Themes

CONSEQUENCES OF THE LACK OF ARMS

 

We believed then, and in the later light of our knowledge of Arab strength and depositions, there is little doubt that in those couple of weeks the Irgun would have changed the face of the country, precisely in accordance with strategic objectives we had laid down in January.

 

The elimination of Jaffa as the direct consequence of the acquisition of a reasonable quantity of arms was no accident.

 

It was rather an indication of what could be achieved.

 

ON 15 MAY THE IRGUN, WITH ITS VERVE AND ITS THRUST AND THE POWER OF ITS NAME (SINCE JAFFA GREATLY ENHANCED) COULD HAVE BROKEN THE BACK OF THE ARAB ATTACK ON THE CENTRAL FRONT.

 

***The Jewish forces could have pressed on to the Jordan.

 

We had for months the 15th of May and the days immediately following as days of crisis and opportunity.

 

They were.

 

The opportunity was probably even greater than we had foreseen.

 

FOR LACK OF ARMS, WE MISSED IT.

 

          *        *        *

 

(BEVIN) CONCENTRATED HIS EFFORTS, AT WASHINGTON AND THROUGH THE AMERICAN AMBASSADOR IN LONDON, ON THE CENTRAL AND CRUCIAL OBJECTIVE: TO KEEP THE AMERICANS FROM LIFTING THE ARMS EMBARGO.

 

In this his success was complete.

 

          *        *        *

 

Our Interlocutors having taken our offer on the Altalena to Ben Gurion, Galili on 17 May gave Avraham the reply on the telephone. 

 

It was negative.

 

There was no counter-suggestion. 

 

There was no explanation.

 

          “What about the .303 bullets?” I asked Avraham.

 

          “They didn’t even mention them” he replied.

 

          *        *        *

 

The crew was relaxed and sociable when we went aboard the plane at Haifa.

 

In Paris our parting was cordial.

 

Activity at headquarters had become more feverish than ever.

 

Volunteers, offers of help, commercial proposals for the sale of arms came from all sides.

 

Emissaries had to be sent in various directions to check on the authenticity of proposals or to conduct negotiations.

 

NOW TWO AGENTS WENT OUT TO SEVERAL COUNTRIES TO ARRANGE FOR THE CROSSING INTO FRANCE OF HUNDREDS OF OUR MEMBERS SELECTED TO TRAVEL BY THE ALTALENA TO SERVICE IN PALESTINE.

 

Two days before any return Ariel had at last had a conclusive reply from the French Government.

 

At Chauvet’s direction he had then met for the first time Jean Morin, Director of the Foreign Minister’s Cabinet.

 

*Morin informed him that the Government had decided to accede to our request for arms.

 

*In the light of the terms of our request the decision was a turning-point in the relations between France and Israel.

 

It came at a time when on the public international plane the French attitude to the new State was still, for a number of reasons, some traditional some empiric, painfully if understandably equivocal.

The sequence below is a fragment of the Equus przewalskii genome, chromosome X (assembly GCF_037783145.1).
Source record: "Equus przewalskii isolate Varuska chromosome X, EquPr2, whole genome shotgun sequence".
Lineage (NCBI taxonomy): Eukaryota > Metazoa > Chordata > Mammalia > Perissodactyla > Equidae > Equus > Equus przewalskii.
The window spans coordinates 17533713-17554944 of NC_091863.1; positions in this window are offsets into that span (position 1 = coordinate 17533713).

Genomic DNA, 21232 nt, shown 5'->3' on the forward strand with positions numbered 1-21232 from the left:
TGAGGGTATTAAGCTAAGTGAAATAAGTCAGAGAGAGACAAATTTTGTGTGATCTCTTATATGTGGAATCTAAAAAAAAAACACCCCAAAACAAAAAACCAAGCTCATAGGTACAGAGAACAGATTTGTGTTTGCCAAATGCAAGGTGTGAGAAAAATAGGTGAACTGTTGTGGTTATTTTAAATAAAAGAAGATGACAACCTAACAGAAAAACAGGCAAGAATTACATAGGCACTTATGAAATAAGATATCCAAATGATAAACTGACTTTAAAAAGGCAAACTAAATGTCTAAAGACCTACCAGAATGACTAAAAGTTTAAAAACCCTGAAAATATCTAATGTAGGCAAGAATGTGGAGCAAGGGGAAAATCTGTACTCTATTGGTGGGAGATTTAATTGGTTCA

As late as March we had through Ariel protested to the French Foreign Minister at a slighting statement about the Israel fighting forces made by the French delegate at Lake Success, Alexander Parodi.

 

THE DECISION TO GIVE THE IRGUN ARMS, CONFIRMED IN FORMAL TERMS BY BIDAULT WHEN HE RECEIVED ARIEL THAT 19 MAY, was a long and bold step forward towards the fraternal empathy which has subsequently infused the relations of Paris with Jerusalem.

 

The decision was governed by pragmatic political considerations and calculations.

 

Yet Ariel was able to subsequently to report innumerable manifestations of a quite spontaneous warmth, of a frank informal enthusiasm, in the French officials entrusted with its execution.

 

It had taken almost two months for the Government to make up its mind.

 

Now its execution had to be arranged through the necessary channels.

 

They, to our harassed and impatient minds, were too numerous.

 

Day followed day and still no final date could be set.

 

At the Foreign Office Ariel was now in constant touch with Morin – who worked hard to speed the process.

 

Ten days went by before Ariel saw General Revera, the Chief of Staff of the Army.

 

Three days later, on the last day of May, Ariel reported that the Army had received the necessary instructions for the actual delivery of the arms.

 

He had already seen General Coudraux, the officer responsible for the operation.

 

WE WOULD RECEIVE THE ARMS ON 5 JUNE.

 

            *          *          *

 

On Sunday afternoon, 30 May, we had a business meeting on the Altalena arrangements.

 

Ariel was there, in buoyant mood.

 

From Marseilles came Monroe Fein, the captain of the Altalena, precise and plain spoken, a U.S. Navy veteran of the War in the Pacific.

 

With him came Abraham Stavsky.

 

For years Stavsky had been occupied with Aliyah B projects.

 

He had negotiated the purchase of the Altalena for the Hebrew Committee, and he appeared and acted as its owner.

 

He was also its business manager.